Existing literature has examined the manifestation of race-based treatment in non-Jesuit higher education Greek Life Organizations (GLOs). These studies found that the history of white male-only spaces such as GLOs made for an exclusive campus environment even after minority groups gained access to higher education. This paper seeks to understand whether these same exclusive tendencies manifest in Jesuit institutions that cherish inclusivity such as Santa Clara University. Thus, it asks: How does race impact college students’ experiences in Greek Life? This study utilizes 6 interviews conducted with white and non-white racially identifying members of Santa Clara University GLOs. Additionally, it analyzes 6 hours' worth of digital observations on media affiliated with or in relation to Greek Life. The data found that an inductee's racial identity was most significant during the rushing process. If and when an inductee was accepted into a GLO, race was no longer critical to the nature of their experiences. However, the data also indicated the significance of numerous non-identity measures to one’s experience which were: the importance of self-presentation, rationalization of the individual benefits, and idealized reforms to be made within the GLO. These findings suggest that one’s experience in GLOs is dictated by more than their racial identity. More importantly, in cultivating a harmonious environment within this prevalent social culture in many higher education institutions, GLOs need to do more than diversify their membership and reconcile with their racialized past.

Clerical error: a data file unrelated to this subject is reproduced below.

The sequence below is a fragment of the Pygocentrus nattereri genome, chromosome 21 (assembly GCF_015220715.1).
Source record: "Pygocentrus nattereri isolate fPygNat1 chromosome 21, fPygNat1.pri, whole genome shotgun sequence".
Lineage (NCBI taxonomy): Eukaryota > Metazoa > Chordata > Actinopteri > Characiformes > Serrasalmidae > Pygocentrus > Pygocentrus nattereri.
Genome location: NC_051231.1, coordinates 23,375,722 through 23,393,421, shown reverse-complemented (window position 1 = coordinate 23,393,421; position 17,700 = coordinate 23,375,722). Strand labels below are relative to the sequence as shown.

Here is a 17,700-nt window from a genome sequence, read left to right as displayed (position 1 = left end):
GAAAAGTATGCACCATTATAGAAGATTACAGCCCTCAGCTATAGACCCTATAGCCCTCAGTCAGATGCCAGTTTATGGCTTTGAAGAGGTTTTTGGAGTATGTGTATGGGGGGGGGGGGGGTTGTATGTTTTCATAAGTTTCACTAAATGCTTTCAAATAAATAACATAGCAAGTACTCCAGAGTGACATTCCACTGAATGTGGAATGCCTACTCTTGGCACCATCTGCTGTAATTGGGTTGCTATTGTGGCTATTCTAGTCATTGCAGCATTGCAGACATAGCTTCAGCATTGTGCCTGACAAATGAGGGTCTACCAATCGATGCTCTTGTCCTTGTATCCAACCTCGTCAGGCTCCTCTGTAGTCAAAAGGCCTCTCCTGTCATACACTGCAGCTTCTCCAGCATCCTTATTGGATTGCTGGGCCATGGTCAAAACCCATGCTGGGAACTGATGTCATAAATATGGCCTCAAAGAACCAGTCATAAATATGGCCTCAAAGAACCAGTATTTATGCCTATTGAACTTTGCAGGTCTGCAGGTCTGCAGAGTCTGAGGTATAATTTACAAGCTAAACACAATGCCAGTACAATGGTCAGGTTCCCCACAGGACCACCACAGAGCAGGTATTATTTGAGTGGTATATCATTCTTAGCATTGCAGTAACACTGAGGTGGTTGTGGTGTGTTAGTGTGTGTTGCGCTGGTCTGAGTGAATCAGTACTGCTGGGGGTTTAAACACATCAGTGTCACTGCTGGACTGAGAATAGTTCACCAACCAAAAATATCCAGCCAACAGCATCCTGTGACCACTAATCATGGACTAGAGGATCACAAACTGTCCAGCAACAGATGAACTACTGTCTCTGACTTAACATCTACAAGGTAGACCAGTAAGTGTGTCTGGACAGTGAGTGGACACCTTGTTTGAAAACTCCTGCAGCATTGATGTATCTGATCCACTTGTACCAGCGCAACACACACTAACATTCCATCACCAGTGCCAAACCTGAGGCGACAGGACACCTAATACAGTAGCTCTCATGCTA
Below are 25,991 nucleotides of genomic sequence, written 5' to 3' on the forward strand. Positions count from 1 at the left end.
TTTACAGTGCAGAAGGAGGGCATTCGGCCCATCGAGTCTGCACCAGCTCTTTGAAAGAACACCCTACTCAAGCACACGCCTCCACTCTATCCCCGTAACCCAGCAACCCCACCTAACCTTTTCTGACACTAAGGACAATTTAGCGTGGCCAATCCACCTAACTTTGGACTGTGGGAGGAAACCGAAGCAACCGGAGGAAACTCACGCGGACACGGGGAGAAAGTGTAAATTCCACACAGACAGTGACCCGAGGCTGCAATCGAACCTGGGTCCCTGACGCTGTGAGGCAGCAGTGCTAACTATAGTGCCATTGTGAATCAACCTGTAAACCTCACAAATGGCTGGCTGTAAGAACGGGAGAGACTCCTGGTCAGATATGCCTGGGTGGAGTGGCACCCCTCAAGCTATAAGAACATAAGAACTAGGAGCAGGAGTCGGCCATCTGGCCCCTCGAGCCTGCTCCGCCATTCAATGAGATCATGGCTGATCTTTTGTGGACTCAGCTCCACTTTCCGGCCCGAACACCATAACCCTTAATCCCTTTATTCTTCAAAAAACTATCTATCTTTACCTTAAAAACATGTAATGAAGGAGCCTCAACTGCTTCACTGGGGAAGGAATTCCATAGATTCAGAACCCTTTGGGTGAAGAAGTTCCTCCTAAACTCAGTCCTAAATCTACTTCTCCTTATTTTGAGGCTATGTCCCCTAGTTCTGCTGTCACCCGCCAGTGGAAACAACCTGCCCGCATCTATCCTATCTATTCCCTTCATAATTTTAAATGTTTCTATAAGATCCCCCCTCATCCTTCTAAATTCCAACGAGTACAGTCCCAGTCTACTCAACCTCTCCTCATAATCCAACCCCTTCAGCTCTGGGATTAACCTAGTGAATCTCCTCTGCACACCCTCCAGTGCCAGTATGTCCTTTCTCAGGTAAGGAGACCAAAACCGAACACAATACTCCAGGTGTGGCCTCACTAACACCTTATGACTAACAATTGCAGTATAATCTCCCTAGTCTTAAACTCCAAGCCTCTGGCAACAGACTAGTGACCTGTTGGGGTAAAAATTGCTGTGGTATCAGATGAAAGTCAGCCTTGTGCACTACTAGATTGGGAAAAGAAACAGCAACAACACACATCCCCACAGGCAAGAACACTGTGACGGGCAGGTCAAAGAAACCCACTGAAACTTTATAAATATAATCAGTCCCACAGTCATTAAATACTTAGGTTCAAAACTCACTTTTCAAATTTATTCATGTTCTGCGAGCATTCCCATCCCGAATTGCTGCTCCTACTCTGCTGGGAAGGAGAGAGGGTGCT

Nishikawa, Bryce; Lelapinyokul, Kelly; and Zabalza, Alex
"The Social Politics of Contemporary Greek Life Organizations,"
Silicon Valley Sociological Review: Vol. 21, Article 7.
Available at: https://scholarcommons.scu.edu/svsr/vol21/iss1/7